You wouldn’t want much to do with Chile’s Atacama Desert today. Officially designated the driest place in the world, it has an average annual rainfall of just 15 mm (0.6 in.). Some parts of the 103,000 sq. km (40,500 sq. mi) expanse get no rain at all. But 12,000 years ago, at the end of the Pleistocene era, things were different. Megafauna like sloths and early horses roamed what was then a grassland, and humans had begun to settle the area.
Shifting trade winds and ocean currents eventually shut off the rain, but even before those terrestrial forces transformed the Atacama, a decidedly extraterrestrial one did too: at that same 12,000 year point, a great comet exploded over the region, turning a 75 km (45 m) stretch of land partly to green and black glass. At least that’s the conclusion of a new study published Nov. 2 in Geology, and if the researchers are right, there could be more such glassy scarring from more such comet hits elsewhere on Earth.
The glassy corridor just north of the Andes Mountains, discovered in 2012, was originally attributed to intense wildfires that burned away scrub and grasses and melted the underlying soil. Carbon dating fixed the time of the glass’ formation, but Peter Schultz, a planetary scientist at Brown University and lead author of the new paper, was not so sure about the rest of the scenario. The extent of the glass was greater than what wildfires would likely cause, and traces of ancient organic material—grasses and other vegetation that would have had to feed the flames—were not present in sufficient quantities to support the wildfire model.
To investigate the mystery further, Schultz and his colleagues collected 300 samples of glass from multiple sites separated by 30 km and subjected them to laboratory analysis. Straightaway, nothing they saw in their photomicrographs supported the wildfire theory.
For starters, the samples contained metallic minerals known as zircons that had decomposed to an oxide form known as baddeyelite. That can happen under the influence of heat—but only heat that exceeds 1,700° C (3,000° F), far hotter than what a grass fire could cause. What’s more, even if the fires had been hot enough to have melted the soil, the glass that resulted would have been relatively smooth and evenly distributed. This glass, however, showed signs of shearing, folding, tearing and rolling, consistent with the kind of airbursts and tornado-force winds associated with a comet explosion that would have flung the molten material great distances.
“In other words,” said Schultz in an email to TIME, “there was a dynamic force that formed them.”
Much more telling—and much more conclusive—were other materials found in the glass samples, especially the iron sulfides known as cubanite and troilite, and a phosphate mineral known as chlorapatite. Those and other minerals embedded in the glass are scarce on Earth but very common in asteroids and comets. In 2004, NASA’s Stardust spacecraft flew by Comet Wild-2, collected samples of its dust and mineral grains and returned them to Earth in 2006. Those samples, Schultz and his colleagues found, closely match what they found in the Atacama glass.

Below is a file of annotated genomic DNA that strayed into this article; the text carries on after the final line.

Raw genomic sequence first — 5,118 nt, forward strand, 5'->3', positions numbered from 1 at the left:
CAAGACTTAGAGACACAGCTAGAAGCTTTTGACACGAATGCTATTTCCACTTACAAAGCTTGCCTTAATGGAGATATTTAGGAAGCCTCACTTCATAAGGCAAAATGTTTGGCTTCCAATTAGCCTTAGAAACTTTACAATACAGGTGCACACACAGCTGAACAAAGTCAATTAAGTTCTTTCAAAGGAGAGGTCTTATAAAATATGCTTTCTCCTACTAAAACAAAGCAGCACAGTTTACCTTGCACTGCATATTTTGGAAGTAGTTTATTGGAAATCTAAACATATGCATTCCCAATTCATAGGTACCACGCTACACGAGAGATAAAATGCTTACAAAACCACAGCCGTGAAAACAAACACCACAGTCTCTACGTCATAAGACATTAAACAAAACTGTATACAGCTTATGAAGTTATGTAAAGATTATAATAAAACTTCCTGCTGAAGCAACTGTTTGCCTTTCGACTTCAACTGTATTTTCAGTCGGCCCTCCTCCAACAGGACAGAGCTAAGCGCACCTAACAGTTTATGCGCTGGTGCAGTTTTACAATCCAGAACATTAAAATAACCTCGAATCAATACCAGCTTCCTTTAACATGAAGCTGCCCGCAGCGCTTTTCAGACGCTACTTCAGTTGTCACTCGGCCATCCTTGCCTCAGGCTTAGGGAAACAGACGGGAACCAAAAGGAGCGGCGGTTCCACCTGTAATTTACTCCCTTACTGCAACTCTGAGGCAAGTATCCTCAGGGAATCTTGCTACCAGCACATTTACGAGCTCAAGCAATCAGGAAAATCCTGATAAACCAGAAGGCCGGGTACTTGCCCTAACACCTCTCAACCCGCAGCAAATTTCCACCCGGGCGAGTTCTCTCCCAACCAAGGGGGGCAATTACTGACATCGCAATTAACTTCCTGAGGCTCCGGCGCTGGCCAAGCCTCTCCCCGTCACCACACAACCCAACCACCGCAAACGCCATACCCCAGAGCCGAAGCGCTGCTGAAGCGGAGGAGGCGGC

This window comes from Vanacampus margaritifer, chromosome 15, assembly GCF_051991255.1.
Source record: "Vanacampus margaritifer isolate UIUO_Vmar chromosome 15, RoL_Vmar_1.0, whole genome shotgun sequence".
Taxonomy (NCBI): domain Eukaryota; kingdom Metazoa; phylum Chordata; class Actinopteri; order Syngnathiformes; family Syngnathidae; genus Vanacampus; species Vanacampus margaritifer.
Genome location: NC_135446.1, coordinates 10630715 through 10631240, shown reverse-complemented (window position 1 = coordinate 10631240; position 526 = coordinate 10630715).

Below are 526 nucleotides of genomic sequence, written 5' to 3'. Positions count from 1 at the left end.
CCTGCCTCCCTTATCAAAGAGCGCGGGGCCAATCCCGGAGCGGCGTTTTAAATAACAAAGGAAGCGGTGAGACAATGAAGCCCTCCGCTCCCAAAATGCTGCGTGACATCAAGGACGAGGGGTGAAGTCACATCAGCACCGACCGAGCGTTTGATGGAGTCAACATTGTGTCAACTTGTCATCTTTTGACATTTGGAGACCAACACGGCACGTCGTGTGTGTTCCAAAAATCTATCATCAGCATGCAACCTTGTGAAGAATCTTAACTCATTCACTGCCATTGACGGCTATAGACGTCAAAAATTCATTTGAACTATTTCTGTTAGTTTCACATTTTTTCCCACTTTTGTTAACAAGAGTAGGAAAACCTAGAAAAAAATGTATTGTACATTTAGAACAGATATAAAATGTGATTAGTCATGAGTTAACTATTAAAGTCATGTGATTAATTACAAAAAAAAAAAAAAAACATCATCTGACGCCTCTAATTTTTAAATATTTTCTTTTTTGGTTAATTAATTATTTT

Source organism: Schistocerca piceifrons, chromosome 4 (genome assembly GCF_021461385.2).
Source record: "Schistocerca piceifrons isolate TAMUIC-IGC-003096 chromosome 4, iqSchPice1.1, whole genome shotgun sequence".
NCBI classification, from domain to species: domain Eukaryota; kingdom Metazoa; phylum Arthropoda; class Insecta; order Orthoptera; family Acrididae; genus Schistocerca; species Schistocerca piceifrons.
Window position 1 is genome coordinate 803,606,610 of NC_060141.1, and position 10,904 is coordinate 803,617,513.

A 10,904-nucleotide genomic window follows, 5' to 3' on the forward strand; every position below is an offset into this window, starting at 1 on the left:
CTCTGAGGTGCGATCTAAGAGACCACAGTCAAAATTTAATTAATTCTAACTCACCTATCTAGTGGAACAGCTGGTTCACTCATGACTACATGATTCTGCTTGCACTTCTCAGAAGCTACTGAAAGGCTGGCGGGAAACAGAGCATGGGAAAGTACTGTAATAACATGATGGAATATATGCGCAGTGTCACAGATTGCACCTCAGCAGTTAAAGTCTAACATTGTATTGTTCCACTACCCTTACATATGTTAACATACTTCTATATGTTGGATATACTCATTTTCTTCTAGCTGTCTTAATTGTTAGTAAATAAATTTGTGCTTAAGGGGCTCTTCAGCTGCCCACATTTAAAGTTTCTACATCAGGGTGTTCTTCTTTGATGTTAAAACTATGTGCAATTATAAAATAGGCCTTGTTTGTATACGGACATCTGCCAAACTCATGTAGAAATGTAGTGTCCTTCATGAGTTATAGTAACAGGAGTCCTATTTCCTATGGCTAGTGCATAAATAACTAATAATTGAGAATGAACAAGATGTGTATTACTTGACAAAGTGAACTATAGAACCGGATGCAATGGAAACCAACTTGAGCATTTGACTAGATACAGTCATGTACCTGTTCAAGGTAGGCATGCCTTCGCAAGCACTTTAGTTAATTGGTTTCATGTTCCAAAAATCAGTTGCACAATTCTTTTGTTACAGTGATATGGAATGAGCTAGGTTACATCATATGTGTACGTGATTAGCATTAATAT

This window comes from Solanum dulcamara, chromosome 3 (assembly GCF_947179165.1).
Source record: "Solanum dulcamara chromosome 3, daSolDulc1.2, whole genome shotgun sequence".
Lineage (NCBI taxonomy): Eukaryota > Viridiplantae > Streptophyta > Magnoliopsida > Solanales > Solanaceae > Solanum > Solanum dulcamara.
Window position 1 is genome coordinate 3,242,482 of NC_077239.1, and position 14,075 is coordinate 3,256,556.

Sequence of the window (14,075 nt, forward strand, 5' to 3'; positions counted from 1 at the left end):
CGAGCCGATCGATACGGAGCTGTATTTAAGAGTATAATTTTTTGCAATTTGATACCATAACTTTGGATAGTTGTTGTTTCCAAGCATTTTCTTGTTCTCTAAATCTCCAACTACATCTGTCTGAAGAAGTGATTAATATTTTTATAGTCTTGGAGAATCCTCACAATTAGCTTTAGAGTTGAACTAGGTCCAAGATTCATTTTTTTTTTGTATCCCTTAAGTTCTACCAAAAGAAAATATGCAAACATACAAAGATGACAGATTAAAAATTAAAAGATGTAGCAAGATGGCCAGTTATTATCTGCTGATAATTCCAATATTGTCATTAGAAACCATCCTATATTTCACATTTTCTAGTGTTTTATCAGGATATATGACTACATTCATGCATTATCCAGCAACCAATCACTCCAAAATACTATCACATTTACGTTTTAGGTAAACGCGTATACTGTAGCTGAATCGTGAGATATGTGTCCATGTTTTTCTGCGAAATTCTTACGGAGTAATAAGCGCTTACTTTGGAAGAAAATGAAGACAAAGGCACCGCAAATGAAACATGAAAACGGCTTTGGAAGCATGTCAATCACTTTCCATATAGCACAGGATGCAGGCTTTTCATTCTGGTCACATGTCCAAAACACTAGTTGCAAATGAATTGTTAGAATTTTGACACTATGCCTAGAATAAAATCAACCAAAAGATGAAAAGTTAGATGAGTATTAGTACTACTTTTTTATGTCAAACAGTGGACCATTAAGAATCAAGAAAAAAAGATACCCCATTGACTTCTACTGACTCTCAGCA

“To have the same mineralogy we saw in the Stardust samples entrained in these glasses is really powerful evidence that what we’re seeing is a cometary airburst,” said planetary scientist and study co-author Scott Harris, of the Fernbank Science Center, in a statement that accompanied the research.
The event’s impact on life in the region is uncertain. However, the formation of the glass coincides closely with the disappearance of fauna from the early Atacama, at least suggesting a local extinction event similar to—if much smaller than—the massive asteroid collision that wiped out the dinosaurs 65 million years ago.
“While a direct causal link is not claimed,” the authors wrote, “the timing is intriguing.”
The study also raises questions about other, similarly glassy expanses in Chile—one 250 km from the site studied in the paper and one 2,600 km distant—which may also have had cometary origins. Indeed, Schultz believes, there could be an untold number of comet scars around the world—even if they’re not easy to find.
“There should be more examples,” he told TIME. “The difficulty is that such glasses can be easily destroyed with time. In addition, we found that only certain soils—fine dust—will form the glasses.”
Regardless of how many times the Earth has been struck in the past, the new study holds warnings for the future, too. Twelve thousand years ago is nothing in cosmic time and the solar system remains a shooting gallery of comets, asteroids and other ordnance. Later this month, NASA is planning to launch its Double Asteroid Redirect Test (DART), a spacecraft that will attempt to alter the course of a small asteroid in order to determine if it might be possible to do the same for larger rocks that may someday menace the planet. As the ancient Atacama reveals, the stakes for such a defensive technology could not be higher.
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